Matt Hamilton is a 1999 graduate of Revilla High School and a two-time Alaska state champion wrestler. He is now a local artist that makes designs for different events. His art can be found at Creative Hustler.
Interested in how he got his start, I asked him a few questions, hoping I can follow a similar path.
Current: How old were you when you started drawing? And what originally inspired you to draw?
Hamilton: I have been drawing since I could hold a crayon. I took the first skill that was offered in preschool, and made a career out of it.
Current: Is there a message you hope to send with your art? If so, what is the message?
Hamilton: I have a recipe when I am creating a design. I make something odd relatable, or I take something relatable and make it odd. That formula brings out a reaction that builds strong bonds with the people viewing my art.
Current: At what point did you feel your art was good enough to sell?
Hamilton: I have imposter syndrome, I still can’t believe people want to give me their hard earned money for the art I produce.
When I first got paying gigs, I was offered money from family and friends. They saw my skills as an investment into a person they cared about. I would eventually branch out to their friends. My first real art sale was when I was offered an art show in a gallery, and I sold all my pieces that opening night. I never looked back after that.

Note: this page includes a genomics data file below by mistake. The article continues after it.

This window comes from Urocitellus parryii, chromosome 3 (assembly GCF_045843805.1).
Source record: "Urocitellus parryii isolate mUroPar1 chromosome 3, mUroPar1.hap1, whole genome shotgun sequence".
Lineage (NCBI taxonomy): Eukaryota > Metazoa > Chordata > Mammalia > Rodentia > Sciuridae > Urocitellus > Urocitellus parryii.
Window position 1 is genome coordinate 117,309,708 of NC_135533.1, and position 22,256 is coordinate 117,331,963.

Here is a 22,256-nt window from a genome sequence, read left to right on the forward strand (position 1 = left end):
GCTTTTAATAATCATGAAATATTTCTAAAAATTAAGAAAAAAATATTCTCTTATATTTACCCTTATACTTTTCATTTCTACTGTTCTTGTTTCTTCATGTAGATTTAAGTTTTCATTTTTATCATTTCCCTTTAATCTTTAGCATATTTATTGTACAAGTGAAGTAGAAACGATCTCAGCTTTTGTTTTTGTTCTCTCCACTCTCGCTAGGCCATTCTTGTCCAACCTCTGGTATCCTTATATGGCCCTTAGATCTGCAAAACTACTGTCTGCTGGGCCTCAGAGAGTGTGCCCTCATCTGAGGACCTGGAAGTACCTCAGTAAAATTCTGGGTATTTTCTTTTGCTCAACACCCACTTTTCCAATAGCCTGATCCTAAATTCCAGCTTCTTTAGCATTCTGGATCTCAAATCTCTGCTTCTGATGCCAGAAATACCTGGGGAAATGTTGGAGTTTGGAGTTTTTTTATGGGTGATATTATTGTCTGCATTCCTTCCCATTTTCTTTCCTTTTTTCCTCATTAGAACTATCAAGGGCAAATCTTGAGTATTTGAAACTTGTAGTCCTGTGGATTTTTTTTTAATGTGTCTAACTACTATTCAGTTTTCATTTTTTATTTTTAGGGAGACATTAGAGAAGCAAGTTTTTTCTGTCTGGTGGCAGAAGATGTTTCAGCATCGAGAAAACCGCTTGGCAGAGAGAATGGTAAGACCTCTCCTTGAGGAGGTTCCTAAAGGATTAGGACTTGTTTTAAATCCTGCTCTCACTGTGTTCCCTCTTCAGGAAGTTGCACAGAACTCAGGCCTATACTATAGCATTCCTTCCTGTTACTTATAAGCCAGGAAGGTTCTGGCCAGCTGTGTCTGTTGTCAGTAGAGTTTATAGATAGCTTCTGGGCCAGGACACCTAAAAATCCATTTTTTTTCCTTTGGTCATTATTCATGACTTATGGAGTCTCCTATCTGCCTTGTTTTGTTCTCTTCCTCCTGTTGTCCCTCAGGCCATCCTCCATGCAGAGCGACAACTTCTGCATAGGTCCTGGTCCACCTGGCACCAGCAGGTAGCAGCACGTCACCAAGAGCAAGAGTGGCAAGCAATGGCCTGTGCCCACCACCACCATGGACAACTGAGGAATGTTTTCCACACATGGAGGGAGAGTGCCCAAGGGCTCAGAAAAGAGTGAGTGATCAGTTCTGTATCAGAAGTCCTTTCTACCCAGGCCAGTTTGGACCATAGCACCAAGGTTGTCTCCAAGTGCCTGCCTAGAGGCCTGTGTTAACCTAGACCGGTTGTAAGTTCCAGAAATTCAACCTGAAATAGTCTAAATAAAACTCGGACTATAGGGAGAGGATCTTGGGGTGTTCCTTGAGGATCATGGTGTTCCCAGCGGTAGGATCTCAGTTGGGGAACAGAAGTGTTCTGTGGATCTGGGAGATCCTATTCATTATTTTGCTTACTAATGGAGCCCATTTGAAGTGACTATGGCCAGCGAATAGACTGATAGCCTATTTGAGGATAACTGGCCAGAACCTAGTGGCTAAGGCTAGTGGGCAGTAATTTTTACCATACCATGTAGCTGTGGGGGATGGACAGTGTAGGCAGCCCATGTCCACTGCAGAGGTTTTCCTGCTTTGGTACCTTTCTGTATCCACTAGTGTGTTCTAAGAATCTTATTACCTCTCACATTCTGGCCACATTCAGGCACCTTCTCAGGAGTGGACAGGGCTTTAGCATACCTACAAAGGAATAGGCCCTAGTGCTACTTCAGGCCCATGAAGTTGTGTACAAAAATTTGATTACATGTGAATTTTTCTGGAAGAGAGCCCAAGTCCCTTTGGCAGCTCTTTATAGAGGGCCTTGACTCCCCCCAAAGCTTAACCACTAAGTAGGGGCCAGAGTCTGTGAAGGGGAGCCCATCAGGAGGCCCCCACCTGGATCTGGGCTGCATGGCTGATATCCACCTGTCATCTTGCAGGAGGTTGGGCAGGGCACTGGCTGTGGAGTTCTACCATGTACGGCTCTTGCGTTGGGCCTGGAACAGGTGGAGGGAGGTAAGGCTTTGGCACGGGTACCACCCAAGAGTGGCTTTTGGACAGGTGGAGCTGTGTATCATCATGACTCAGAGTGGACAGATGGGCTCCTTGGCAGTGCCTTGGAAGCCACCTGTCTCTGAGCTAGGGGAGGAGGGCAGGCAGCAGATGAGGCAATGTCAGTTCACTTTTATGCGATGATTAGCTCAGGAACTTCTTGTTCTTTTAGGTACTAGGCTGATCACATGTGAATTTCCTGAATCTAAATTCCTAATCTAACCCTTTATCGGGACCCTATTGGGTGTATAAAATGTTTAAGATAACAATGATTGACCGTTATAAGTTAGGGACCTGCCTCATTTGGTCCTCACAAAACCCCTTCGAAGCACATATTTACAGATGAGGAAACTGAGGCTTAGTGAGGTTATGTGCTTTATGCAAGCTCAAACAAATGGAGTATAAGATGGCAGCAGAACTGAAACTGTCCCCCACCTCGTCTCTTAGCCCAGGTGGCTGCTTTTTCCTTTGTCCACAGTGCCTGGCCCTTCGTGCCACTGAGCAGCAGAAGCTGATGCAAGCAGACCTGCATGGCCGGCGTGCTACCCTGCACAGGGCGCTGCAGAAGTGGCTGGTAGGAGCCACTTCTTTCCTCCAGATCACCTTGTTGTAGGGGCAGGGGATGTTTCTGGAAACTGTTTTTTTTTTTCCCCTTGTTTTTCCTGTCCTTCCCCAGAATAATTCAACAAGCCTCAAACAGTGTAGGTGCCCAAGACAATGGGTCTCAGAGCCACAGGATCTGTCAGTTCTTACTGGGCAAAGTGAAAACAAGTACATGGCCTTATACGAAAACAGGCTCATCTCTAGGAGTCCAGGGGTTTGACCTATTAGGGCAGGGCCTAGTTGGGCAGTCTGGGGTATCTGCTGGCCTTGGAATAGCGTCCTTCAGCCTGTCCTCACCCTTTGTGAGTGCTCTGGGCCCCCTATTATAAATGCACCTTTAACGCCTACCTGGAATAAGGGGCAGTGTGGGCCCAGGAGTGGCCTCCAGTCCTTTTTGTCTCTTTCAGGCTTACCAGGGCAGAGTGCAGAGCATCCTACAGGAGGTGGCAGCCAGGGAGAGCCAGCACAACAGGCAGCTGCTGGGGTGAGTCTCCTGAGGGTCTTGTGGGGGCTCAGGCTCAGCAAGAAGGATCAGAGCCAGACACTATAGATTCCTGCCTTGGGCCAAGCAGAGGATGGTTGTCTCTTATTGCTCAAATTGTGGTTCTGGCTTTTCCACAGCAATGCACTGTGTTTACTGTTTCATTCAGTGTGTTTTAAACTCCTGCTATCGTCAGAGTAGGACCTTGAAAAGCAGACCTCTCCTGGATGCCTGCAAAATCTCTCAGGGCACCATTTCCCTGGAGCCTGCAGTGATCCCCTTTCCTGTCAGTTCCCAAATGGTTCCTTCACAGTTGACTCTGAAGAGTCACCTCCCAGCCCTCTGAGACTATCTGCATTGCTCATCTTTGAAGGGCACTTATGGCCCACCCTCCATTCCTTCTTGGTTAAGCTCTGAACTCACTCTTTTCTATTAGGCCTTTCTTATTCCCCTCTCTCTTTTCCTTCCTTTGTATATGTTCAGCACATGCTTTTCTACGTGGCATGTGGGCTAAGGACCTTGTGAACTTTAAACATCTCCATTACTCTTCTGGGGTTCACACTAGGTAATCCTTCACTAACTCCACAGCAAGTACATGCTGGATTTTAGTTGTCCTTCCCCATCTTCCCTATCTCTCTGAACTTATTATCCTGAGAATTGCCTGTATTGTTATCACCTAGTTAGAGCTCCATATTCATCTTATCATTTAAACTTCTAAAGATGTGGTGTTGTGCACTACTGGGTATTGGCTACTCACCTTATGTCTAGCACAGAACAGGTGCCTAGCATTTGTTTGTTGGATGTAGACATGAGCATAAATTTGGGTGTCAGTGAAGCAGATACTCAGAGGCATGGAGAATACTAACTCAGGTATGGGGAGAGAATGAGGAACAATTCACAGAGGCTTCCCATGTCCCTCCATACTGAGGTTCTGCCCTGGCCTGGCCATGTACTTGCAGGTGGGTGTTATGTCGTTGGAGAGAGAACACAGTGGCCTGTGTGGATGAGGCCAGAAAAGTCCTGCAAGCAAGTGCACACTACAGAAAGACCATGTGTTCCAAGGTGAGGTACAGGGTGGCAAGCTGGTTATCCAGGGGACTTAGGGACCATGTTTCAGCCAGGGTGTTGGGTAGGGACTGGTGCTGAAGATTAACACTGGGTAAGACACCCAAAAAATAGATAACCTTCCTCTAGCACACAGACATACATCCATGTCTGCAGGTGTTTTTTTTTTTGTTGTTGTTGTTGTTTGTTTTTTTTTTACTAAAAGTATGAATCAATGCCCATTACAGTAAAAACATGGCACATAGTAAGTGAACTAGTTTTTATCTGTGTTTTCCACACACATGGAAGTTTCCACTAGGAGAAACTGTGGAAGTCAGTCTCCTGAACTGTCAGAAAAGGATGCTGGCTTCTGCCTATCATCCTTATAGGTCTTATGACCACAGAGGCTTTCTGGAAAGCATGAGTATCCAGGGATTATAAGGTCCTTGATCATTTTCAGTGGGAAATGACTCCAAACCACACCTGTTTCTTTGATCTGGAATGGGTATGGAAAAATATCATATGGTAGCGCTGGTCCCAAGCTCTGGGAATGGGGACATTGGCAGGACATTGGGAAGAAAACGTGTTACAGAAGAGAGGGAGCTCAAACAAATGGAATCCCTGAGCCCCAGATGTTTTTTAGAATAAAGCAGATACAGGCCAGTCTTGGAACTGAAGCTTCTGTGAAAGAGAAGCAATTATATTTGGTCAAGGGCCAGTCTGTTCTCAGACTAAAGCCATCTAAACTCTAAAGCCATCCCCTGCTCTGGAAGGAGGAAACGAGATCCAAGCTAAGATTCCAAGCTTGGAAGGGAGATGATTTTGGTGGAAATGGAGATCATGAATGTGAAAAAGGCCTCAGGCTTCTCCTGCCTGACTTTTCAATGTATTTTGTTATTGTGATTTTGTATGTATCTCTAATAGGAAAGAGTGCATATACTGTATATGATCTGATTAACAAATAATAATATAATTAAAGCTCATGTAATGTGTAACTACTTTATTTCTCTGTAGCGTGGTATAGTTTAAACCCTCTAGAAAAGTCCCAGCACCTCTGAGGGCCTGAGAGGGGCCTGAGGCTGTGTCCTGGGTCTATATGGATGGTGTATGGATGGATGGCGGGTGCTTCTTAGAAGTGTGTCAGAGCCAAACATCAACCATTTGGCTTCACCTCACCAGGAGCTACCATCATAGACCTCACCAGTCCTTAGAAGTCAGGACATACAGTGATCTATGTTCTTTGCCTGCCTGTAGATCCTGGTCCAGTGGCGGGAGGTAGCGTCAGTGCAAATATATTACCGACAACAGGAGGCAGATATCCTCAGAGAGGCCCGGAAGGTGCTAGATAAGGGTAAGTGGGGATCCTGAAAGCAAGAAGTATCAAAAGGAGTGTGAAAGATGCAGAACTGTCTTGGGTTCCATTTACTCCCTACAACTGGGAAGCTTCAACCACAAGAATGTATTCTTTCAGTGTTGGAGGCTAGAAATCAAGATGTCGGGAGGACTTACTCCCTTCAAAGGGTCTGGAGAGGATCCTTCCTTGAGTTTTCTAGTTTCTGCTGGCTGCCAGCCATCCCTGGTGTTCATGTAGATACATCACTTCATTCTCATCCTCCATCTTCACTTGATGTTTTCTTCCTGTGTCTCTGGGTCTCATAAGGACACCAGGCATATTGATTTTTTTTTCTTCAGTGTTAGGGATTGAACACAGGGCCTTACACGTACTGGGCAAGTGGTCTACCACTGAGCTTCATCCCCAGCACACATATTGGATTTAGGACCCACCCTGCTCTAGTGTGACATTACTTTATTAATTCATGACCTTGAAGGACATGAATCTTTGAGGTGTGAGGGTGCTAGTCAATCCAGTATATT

Current: What program do you use for digital drawing? And what would you recommend for beginners?
Hamilton: Sketchbook Autodesk is a free app on the iPad. I built my whole company around it. I am a caveman when it comes to digital art, I don’t use a stylus to do any of my art. I use my finger to draw everything.
Current: Who or what would you say is your biggest inspiration or influence?
Hamilton: My biggest influence starting out was my grandmother Opal Amundson. I then moved into street art in my teens, and became a big fan of artist Shepard Fairey that created the brand Obey. Right now I really enjoy the content Aaron Draplin puts out.
Current: What advice would you give for kids in high school who want to make a career out of their drawings or ideas?
Hamilton: I am addicted to failure. I try new things all the time. I love the process of learning new skills and displaying them in new art pieces. It’s all a gamble until you get good enough you can rig the system for you to win pretty regularly.